Indoor plants, whether they are year-round houseplants or plants you brought inside to over-winter, face several challenges. Temperatures that fluctuate from daytime heat to evening chill, dry air, short days and limited light are less than ideal growing conditions.
Adjust Your Watering Routine
It may sound counter-intuitive, but indoor plants need less water during the winter. While it's true that winter air is drier, plants experience a slower rate of growth during the cold weather. Some even go completely dormant. Less water is needed to keep them hydrated and overdoing it can lead to root rot.
The soil on the surface will dry quickly, but that's not a good indicator that the plant needs water. Poke your finger into the soil and check to see if it is dry an inch or two below the surface. That's when it's time to pull out the watering can. And try to use water that is about the same temperature as the air, to avoid shocking the plant's roots.
While most plants need less water during winter, don't wait until the leaves drop or start to dry, before giving them a drink. Keep in mind that different plants have different water needs; that remains as true in winter as in summer. Drought tolerant cacti and other succulents might not need watering at all.
Low humidity is probably the biggest hurdle to overcome during winter. The humidity level in heated homes can drop to 10 to 20 percent in winter and plants prefer a level closer to 50 percent. If you have a humidifier in your home, move your plants to a spot where they will enjoy its benefits. If you do not have a humidifier, you're going to need to raise the humidity level by other means.
Start by clustering your plants in groups. Plants naturally release water through their leaves by transpiring and grouping them together will put that moisture to good use. If you have room in the bathroom or kitchen, these are the best rooms to congregate your plants, other than the one with the humidifier in it, because they accumulate the most moisture from showers and boiling water.
Another good option is the old trick of placing your plants on or near a tray of water. Just don't let the plants sit in the water. Raise the bottom of the pots above the water level by placing stones in the water (higher than the water level) and sitting the pots on the stones.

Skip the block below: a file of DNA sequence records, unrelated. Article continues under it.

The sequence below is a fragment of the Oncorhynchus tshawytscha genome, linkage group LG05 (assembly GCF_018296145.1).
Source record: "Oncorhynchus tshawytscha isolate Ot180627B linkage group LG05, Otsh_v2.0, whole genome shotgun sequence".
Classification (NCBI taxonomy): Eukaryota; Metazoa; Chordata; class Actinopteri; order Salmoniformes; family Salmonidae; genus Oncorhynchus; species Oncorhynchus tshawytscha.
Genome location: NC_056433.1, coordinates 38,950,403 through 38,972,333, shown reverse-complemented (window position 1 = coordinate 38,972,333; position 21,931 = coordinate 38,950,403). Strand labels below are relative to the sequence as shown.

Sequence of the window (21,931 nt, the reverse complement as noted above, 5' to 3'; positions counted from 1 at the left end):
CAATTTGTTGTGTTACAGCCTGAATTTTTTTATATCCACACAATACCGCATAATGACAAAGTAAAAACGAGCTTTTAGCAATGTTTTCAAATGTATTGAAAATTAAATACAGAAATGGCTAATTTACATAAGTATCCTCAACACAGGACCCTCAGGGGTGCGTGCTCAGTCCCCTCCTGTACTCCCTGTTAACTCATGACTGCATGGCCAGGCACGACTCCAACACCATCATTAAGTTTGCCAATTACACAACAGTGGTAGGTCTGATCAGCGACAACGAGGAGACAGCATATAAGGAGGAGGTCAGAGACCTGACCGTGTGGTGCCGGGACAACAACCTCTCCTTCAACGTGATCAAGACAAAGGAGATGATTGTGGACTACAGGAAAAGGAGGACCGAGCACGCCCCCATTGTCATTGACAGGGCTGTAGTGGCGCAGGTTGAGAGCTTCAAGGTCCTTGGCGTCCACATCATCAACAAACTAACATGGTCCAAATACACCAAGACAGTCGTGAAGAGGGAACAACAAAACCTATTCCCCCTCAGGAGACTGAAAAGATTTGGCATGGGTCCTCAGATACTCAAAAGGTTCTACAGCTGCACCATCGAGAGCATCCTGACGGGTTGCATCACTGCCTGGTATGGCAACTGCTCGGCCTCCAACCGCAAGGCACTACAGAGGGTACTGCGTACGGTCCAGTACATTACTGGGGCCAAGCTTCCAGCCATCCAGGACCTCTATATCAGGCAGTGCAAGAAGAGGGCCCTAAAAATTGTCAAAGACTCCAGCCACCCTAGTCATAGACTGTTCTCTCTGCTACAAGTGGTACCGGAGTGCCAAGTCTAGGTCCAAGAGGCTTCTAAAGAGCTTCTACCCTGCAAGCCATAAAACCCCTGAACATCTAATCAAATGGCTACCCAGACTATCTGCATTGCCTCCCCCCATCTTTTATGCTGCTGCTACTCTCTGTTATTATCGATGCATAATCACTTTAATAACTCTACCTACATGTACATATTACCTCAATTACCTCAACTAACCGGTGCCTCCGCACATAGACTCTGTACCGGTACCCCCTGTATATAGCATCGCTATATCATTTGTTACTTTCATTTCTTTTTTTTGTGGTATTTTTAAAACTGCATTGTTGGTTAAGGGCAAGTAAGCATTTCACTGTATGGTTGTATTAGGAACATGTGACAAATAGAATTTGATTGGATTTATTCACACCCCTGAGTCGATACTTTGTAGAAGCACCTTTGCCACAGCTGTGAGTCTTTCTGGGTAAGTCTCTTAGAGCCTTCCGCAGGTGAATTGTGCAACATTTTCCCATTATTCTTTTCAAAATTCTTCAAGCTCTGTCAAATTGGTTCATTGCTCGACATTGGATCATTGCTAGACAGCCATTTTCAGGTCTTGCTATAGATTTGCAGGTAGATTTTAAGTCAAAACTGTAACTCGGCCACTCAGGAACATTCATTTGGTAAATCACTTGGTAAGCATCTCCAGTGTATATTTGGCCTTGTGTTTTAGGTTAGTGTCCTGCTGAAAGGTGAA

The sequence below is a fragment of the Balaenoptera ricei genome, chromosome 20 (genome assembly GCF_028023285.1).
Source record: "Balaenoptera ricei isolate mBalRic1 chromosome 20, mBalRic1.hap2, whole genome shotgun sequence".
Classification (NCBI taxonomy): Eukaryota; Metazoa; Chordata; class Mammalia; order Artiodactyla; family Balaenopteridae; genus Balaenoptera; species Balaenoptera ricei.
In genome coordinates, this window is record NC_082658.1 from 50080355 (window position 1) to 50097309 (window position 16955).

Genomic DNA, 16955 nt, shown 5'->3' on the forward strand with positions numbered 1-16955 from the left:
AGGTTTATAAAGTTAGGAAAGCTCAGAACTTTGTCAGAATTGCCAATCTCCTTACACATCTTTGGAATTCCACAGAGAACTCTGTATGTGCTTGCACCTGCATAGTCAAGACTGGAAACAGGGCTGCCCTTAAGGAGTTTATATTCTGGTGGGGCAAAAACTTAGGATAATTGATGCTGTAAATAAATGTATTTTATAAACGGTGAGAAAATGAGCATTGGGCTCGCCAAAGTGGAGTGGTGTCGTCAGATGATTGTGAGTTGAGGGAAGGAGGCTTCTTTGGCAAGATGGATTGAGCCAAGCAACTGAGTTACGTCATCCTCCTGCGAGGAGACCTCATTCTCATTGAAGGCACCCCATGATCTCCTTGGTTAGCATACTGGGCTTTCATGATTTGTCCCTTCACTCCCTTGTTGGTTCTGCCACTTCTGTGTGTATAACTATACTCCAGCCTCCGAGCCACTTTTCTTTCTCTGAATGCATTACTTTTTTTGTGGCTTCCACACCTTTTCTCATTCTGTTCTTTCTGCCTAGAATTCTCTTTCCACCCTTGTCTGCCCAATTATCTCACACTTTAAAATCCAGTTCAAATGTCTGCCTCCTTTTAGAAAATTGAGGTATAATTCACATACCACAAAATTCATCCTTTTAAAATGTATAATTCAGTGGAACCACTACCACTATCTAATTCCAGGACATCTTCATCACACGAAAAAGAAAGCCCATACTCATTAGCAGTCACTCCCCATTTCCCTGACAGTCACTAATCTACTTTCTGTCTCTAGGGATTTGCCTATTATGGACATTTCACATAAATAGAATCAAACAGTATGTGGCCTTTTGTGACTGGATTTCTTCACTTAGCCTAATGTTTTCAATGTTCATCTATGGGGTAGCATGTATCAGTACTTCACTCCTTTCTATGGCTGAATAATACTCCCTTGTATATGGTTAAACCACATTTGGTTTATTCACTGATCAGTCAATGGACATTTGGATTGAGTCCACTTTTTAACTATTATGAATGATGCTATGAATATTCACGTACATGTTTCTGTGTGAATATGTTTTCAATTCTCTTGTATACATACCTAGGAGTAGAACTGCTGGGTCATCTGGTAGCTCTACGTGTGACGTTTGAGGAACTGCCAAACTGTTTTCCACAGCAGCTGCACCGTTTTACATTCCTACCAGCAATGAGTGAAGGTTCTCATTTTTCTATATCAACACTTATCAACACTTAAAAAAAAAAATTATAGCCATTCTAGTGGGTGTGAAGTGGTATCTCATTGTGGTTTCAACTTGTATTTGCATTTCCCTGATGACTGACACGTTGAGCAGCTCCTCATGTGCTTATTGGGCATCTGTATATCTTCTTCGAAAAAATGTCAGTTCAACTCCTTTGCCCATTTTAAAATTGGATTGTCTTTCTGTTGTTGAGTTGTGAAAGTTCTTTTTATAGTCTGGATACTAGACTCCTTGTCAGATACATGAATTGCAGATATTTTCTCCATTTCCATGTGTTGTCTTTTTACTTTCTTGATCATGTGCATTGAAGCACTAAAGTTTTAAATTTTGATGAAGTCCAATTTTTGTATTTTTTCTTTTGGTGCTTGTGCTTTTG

Misting tends to be better at making the gardener feel good than the plant. You may think you are giving your plants some relief, but it's only a temporary blast of moisture. You'd need to mist multiple times a day to really see any benefit since the heat will evaporate the moisture quickly. If you have only a couple of plants and you think you will be very conscientious about misting, give it a try. It's hard to over mist an indoor plant. During humid summers, misting plants can lead to fungal problems. That should not be a problem during winter. There is less moisture in the air, to begin with, and there is even less, once the heat clicks on.
Pay Attention to Temperature
Most plants, like people, are comfortable in daytime temperatures between 65 to 75 degrees Fahrenheit. and nighttime temps above 50 degrees Fahrenheit. To provide that for your plants, keep them away from both cold drafts and sources of heat, like radiators, ovens, fireplaces, and electronic devices. Fluctuations in temperature can kill houseplants just as easily as prolonged periods of heat or cold.
Follow the Sun
Not only is there less sunlight during winter, it comes in at a lower angle. You may need to relocate your houseplants to a brighter spot or even add supplemental light. A good spot would be a south or west facing window that remains sunny all day. Just don't move them so close to a frosty window that they are getting a draft.
Rotate the pots when you water them so that all sides of the plant get some sun and to keep the plants growing evenly, rather than stretching to reach the light.
Put Your Houseplants on a Diet
Since your plants are barely growing, they don't need any fertilizer. Feeding them now will just upset their natural cycle, so hold off until early spring. When you start to see signs of new growth, or the green of the existing leaves appears to perk up, resume fertilizing, to give them a boost for the growing season.
Give your houseplants the essentials to sustain them through winter, but don't fuss over them or kill them with kindness. Keep an eye out for early signs of problems, which can still include insect pests, even in winter. But wait until the growing season resumes, before you re-pot them or start taking cuttings. Consider winter an offseason for your houseplants and let them rest.
Winter Care for Houseplants. University of Nebraska-Lincoln Extension Website